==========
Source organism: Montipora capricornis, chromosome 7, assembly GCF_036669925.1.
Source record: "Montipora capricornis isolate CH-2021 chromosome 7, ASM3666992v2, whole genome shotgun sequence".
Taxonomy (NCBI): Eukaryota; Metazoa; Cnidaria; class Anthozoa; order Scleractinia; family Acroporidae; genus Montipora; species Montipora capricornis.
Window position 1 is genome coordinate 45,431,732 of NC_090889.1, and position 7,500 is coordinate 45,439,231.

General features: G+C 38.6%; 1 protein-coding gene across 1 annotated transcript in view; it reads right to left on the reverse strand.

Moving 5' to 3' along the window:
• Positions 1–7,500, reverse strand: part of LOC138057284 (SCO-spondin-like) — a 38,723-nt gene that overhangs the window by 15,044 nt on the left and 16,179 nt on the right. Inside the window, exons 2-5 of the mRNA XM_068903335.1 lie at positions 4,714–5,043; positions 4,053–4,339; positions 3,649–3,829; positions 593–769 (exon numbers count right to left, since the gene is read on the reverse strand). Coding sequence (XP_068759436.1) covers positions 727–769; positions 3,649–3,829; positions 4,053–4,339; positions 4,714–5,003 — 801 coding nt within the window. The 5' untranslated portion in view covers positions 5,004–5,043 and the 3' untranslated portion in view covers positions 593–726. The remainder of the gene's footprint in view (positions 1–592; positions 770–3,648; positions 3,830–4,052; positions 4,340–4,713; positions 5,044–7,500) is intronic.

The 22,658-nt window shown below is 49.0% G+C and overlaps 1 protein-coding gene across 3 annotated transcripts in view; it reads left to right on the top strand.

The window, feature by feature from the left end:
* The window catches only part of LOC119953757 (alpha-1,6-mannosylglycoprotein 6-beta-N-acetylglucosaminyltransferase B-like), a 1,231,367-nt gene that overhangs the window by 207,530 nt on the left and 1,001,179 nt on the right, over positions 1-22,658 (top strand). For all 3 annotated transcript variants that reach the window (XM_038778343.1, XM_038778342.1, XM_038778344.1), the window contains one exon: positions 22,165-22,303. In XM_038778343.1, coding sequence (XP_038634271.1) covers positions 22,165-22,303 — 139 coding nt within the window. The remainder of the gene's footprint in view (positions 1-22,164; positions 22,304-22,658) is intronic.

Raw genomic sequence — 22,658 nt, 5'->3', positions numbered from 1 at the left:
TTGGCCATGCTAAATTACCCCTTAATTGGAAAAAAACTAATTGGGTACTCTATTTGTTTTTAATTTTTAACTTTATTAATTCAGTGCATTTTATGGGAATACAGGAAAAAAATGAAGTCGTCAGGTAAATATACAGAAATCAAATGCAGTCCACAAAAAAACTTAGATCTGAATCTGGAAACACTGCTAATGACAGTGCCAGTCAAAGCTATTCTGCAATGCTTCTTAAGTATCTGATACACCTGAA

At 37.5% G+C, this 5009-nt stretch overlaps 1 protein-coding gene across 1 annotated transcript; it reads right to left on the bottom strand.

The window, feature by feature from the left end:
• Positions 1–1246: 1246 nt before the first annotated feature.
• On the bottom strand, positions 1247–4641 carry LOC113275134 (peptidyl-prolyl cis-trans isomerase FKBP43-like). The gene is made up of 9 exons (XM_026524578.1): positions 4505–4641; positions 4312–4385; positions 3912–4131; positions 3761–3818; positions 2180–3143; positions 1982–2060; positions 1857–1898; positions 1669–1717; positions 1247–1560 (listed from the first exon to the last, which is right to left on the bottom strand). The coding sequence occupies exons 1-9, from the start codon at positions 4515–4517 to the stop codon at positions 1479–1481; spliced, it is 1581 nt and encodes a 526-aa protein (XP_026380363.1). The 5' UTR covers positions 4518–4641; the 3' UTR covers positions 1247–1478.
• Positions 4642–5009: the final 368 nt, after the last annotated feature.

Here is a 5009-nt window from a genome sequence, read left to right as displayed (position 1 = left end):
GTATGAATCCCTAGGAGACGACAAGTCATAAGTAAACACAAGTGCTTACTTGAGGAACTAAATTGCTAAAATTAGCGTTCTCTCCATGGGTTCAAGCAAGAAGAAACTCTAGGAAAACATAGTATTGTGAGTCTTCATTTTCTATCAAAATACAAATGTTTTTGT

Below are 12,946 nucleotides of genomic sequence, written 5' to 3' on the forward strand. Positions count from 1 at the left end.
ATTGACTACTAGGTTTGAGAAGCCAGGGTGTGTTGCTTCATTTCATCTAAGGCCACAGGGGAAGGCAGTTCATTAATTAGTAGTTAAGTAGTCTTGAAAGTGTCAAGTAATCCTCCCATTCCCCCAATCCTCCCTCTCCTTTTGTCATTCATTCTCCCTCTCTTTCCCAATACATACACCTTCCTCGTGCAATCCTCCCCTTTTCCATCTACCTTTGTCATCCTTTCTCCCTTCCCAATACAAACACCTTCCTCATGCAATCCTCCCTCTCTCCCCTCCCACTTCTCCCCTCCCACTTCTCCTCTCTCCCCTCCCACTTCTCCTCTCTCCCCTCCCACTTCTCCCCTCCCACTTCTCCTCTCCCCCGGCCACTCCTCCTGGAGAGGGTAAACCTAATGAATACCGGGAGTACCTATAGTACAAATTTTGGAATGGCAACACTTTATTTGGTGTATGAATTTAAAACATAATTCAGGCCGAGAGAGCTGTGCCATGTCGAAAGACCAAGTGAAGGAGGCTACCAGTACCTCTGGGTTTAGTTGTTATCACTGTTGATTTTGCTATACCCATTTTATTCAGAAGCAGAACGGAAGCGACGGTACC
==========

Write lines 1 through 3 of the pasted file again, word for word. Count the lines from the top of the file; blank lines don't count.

Source organism: Montipora capricornis, chromosome 7, assembly GCF_036669925.1.
Source record: "Montipora capricornis isolate CH-2021 chromosome 7, ASM3666992v2, whole genome shotgun sequence".
Taxonomy (NCBI): Eukaryota; Metazoa; Cnidaria; class Anthozoa; order Scleractinia; family Acroporidae; genus Montipora; species Montipora capricornis.